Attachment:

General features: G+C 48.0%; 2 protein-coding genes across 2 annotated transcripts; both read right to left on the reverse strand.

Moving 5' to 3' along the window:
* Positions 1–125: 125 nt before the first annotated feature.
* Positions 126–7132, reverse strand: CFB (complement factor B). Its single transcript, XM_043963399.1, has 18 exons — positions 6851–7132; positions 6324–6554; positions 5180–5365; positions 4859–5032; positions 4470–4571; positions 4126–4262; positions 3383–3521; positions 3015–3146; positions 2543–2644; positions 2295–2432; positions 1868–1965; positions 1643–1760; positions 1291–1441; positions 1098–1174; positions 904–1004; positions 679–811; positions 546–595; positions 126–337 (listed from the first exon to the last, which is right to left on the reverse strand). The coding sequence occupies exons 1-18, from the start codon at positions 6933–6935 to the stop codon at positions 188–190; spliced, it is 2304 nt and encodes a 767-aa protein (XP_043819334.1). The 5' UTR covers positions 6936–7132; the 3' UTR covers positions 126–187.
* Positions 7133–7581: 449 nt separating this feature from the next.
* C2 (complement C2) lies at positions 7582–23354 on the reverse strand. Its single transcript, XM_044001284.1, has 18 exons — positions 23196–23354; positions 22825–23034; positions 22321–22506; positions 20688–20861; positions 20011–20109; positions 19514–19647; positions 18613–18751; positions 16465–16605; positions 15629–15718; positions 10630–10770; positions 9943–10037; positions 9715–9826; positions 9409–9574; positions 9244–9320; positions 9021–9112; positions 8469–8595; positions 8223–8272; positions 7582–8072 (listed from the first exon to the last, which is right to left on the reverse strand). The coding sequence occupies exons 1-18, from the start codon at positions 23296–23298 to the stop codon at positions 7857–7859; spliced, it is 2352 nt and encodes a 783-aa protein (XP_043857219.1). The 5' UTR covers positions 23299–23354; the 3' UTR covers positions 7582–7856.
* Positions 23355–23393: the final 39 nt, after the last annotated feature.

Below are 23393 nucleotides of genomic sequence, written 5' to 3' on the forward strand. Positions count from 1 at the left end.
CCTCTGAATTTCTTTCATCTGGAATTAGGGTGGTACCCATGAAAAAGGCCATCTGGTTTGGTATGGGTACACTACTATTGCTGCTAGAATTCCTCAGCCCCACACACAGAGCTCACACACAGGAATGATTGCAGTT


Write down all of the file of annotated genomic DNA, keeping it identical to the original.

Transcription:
General features: G+C 48.0%; 2 protein-coding genes across 2 annotated transcripts; both read right to left on the reverse strand.

Moving 5' to 3' along the window:
* Positions 1–125: 125 nt before the first annotated feature.
* Positions 126–7132, reverse strand: CFB (complement factor B). Its single transcript, XM_043963399.1, has 18 exons — positions 6851–7132; positions 6324–6554; positions 5180–5365; positions 4859–5032; positions 4470–4571; positions 4126–4262; positions 3383–3521; positions 3015–3146; positions 2543–2644; positions 2295–2432; positions 1868–1965; positions 1643–1760; positions 1291–1441; positions 1098–1174; positions 904–1004; positions 679–811; positions 546–595; positions 126–337 (listed from the first exon to the last, which is right to left on the reverse strand). The coding sequence occupies exons 1-18, from the start codon at positions 6933–6935 to the stop codon at positions 188–190; spliced, it is 2304 nt and encodes a 767-aa protein (XP_043819334.1). The 5' UTR covers positions 6936–7132; the 3' UTR covers positions 126–187.
* Positions 7133–7581: 449 nt separating this feature from the next.
* C2 (complement C2) lies at positions 7582–23354 on the reverse strand. Its single transcript, XM_044001284.1, has 18 exons — positions 23196–23354; positions 22825–23034; positions 22321–22506; positions 20688–20861; positions 20011–20109; positions 19514–19647; positions 18613–18751; positions 16465–16605; positions 15629–15718; positions 10630–10770; positions 9943–10037; positions 9715–9826; positions 9409–9574; positions 9244–9320; positions 9021–9112; positions 8469–8595; positions 8223–8272; positions 7582–8072 (listed from the first exon to the last, which is right to left on the reverse strand). The coding sequence occupies exons 1-18, from the start codon at positions 23296–23298 to the stop codon at positions 7857–7859; spliced, it is 2352 nt and encodes a 783-aa protein (XP_043857219.1). The 5' UTR covers positions 23299–23354; the 3' UTR covers positions 7582–7856.
* Positions 23355–23393: the final 39 nt, after the last annotated feature.

Below are 23393 nucleotides of genomic sequence, written 5' to 3' on the forward strand. Positions count from 1 at the left end.
CCTCTGAATTTCTTTCATCTGGAATTAGGGTGGTACCCATGAAAAAGGCCATCTGGTTTGGTATGGGTACACTACTATTGCTGCTAGAATTCCTCAGCCCCACACACAGAGCTCACACACAGGAATGATTGCAGTT